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Outdoors: Concerto Grosso

Spring peeper (Pseudacris crucifer)
Spring peeper (Pseudacris crucifer)

Scholars really don’t know much about dynamics in Early Music because until the late 1700s, composers did not include dynamic markings in their music. But it is just wrong to assume that during the Renaissance and Baroque Periods, musicians did not employ dynamic contrast in their performances.

In those days musicians apparently just worked out their own interpretations of volume. Singers and many instrumentalists could and presumably did produce a full range of loud and soft sounds. But some instruments could only produce sound a certain volume….and many early instruments were not very loud.

One way to increase volume was to add more instruments. That technique was used in the Baroque form called the concerto grosso, which is a composition in which musical material is passed between a soloist or a group of soloists and full orchestra resulting contrast in dynamic and color differences.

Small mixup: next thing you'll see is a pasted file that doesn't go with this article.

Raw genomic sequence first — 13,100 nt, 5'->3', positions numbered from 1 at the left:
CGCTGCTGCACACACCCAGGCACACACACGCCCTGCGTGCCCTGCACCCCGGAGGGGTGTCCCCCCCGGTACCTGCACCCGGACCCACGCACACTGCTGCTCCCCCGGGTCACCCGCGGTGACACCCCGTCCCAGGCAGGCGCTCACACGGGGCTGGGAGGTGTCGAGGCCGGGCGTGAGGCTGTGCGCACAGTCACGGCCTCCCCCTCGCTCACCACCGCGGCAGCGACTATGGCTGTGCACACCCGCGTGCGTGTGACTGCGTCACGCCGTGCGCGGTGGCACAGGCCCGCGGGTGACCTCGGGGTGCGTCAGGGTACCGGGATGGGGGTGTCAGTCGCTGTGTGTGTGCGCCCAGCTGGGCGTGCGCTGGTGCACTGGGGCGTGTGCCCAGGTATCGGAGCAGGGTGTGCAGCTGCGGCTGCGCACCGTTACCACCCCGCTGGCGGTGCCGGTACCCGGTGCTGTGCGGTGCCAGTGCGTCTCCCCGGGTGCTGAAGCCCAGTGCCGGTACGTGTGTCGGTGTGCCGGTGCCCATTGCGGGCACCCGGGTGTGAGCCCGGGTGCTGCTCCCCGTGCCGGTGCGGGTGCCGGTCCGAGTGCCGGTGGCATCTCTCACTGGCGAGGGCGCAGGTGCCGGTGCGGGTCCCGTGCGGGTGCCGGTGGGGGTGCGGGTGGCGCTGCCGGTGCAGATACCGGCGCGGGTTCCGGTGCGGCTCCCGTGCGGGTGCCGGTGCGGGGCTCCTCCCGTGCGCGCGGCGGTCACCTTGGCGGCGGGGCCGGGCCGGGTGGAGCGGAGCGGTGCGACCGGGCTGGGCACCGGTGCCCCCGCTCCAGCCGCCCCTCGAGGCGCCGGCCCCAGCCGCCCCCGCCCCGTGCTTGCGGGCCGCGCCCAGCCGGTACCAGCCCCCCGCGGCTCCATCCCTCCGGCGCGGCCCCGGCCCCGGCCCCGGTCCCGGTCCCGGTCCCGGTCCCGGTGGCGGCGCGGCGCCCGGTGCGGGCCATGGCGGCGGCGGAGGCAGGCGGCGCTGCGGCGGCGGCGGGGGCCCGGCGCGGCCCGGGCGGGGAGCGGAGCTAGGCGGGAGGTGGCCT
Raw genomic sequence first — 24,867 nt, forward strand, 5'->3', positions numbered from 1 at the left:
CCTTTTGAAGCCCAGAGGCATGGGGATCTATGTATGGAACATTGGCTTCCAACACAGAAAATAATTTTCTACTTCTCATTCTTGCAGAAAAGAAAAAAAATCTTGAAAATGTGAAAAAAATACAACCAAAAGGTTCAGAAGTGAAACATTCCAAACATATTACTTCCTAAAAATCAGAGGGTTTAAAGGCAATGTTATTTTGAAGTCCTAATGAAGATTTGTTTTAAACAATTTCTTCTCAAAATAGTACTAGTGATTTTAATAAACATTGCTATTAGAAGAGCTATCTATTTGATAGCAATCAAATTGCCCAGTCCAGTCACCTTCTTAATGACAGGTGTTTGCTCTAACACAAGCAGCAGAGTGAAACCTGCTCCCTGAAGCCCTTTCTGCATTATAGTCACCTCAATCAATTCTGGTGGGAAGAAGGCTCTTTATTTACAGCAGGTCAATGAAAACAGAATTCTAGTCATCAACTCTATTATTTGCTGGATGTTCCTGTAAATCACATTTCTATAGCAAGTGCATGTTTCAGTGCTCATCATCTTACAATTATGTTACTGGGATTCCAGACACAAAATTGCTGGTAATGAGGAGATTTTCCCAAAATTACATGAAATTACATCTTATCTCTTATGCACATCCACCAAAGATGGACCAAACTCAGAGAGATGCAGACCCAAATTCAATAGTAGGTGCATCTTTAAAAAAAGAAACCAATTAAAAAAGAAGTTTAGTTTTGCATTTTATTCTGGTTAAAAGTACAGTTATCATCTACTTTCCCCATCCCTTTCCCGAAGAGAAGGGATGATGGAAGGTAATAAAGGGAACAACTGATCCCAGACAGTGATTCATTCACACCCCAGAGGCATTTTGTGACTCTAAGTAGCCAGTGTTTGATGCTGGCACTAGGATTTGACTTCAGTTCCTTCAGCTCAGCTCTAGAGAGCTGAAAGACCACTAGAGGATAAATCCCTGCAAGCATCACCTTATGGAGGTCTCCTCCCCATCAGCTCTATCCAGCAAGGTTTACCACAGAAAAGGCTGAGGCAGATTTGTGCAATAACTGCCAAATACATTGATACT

The frog concerts which is being performed in the wetlands almost every night time of year is, in my mind at least, a Concerto Grosso. It usually starts in late afternoon with a solo frog with a strong desire to mate.

To sing, a male frog forces air between his lungs and mouth. The air produces sound vibrations as is passes through the vocal chords, and the sounds are greatly amplified by his puffed-up throat.

When the frog exhales, the vocal sac looks like a deflated bagpipe. But an amorous male just re-inflates and peeps some more.

One tiny frog makes a tiny sound, but once they know it's safe, the whole pondful of frogs make their entrance. Researchers tell us in a wetland, spring-breeding frogs can produce sound at a volume of around 60 decibels.

If a female frog hears the evening frog chorus (and how could she not?) and if she detects the unique song of her species and is in breeding condition, she selects the most desirable male and initiates courtship.

But when a human gets close to the pond... then there will be a grand pause. Silence. Until one little peeper resumes his solo. And before long, the whole pond is again full of frog music.

What makes the peep of one frog more desirable than another? Length or pitch of peep? Volume ? Overtones? Stamina? I have no idea, but apparently female peepers know exactly what they are listening for.

And I know what I am listening for. The concerto grosso of the frogs is my prelude to true spring.

"Outdoors with Coggin Heeringa" can be heard every Wednesday on Classical IPR.